Summer is finally here, but unfortunately so are the mosquitos. Whilst most of us recognise these small flies for their annoying swarming and painful bites, mosquitoes can carry dangerous diseases. Taking steps to avoid being bitten is therefore important to properly enjoy the outdoors this summer. Dr Rob Norton, Clinical Microbiologist and Director of Microbiology at Townsville Hospital explains some of the more serious diseases associated with mosquitos in Australia.
“Any disease that is spread from mosquito to human is known as a 'mosquito-borne disease. These are diseases which can make people ill and, in some severe cases, can even cause death. The main diseases transmitted by mosquitoes in Australia include Australian encephalitis, Ross River (RR) virus disease and Barmah Forest (BF) virus disease.
“Whilst there are a number of other mosquito-borne diseases that occur in Australia, these are introduced by people arriving from places such as South East Asia or the Pacific Islands. This can include the various forms of malaria, a number of the flaviviruses such as chikungunya, the zika virus, and rarer types such as Japanese encephalitis. As there is no endemic Dengue fever in Australia, that also falls into this category, however if it is introduced in a Dengue receptive area then it can be locally transmitted,” said Dr Norton.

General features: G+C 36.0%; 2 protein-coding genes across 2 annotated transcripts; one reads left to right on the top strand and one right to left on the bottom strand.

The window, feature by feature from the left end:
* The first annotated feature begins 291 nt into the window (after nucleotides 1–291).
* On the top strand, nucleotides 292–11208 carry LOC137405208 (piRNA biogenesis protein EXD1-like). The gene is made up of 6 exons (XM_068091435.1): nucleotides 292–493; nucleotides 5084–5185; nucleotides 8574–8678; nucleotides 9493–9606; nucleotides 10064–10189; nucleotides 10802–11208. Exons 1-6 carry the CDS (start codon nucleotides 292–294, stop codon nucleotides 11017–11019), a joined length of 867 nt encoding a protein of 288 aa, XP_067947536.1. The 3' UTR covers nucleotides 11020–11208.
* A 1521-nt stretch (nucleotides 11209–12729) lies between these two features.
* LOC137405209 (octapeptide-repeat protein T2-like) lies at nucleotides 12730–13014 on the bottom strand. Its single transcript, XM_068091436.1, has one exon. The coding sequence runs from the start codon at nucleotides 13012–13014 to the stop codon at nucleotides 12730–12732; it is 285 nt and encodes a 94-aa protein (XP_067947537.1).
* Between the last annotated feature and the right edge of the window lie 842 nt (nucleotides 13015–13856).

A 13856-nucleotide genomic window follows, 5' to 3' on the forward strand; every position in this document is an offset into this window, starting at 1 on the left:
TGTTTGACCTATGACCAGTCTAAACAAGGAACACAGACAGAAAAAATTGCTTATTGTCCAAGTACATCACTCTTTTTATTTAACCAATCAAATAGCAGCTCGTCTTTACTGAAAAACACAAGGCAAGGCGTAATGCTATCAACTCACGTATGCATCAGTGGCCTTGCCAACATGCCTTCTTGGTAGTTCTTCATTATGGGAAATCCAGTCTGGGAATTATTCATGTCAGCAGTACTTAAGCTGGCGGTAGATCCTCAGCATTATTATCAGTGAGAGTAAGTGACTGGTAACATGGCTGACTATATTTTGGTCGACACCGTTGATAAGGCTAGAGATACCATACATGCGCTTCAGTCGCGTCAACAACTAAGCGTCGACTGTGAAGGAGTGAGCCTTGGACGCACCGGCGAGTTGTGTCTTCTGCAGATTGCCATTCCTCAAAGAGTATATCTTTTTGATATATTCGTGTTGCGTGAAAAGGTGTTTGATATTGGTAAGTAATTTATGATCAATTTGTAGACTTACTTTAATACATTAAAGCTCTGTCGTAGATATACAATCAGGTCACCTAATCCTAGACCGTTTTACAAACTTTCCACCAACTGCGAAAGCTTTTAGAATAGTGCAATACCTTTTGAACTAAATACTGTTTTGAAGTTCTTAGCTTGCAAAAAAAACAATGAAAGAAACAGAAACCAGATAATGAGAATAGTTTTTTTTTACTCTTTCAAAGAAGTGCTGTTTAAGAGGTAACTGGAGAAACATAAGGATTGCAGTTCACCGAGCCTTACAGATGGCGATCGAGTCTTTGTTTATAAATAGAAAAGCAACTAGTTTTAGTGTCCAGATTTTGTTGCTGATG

Dengue fever is a disease which has important public health implications for Northern Australia. Whilst the disease is usually found in tropical and sub-tropical countries in Africa, Asia and South America, outbreaks of the disease still occur in North Queensland every year. Outbreaks such as this occur when someone becomes infected overseas, then is bitten by a mosquito in Australia and that mosquito spreads the virus to others.
“In terms of its effects on human society, dengue is one of the most important mosquito-borne viral disease of humans. However, recently dengue has been virtually prevented from spreading in Australia by the introduction of Wolbachia infected mosquitos into areas affected by the mosquito-borne disease,” said Dr Norton.
Wolbachia are extremely common bacteria that occur naturally in 60 per cent of insect species, including some mosquitoes, fruit flies, moths, dragonflies and butterflies. The World Mosquito Program discovered that when certain mosquitoes carry Wolbachia, the bacteria compete with viruses like dengue, Zika, chikungunya and yellow fever. This makes it harder for viruses to reproduce inside the mosquitoes. The mosquitoes are therefore much less likely to spread viruses from person to person. 
“The only way to prevent infection from diseases transmitted by mosquitoes is to avoid being bitten. To protect against mosquitoes and reduce the risk of diseases they transmit it is best to cover-up with a loose-fitting long-sleeved shirts and long pants; apply mosquito repellent to exposed skin; and take special care during peak mosquito biting hours, especially around dawn and dusk,” said Dr Norton.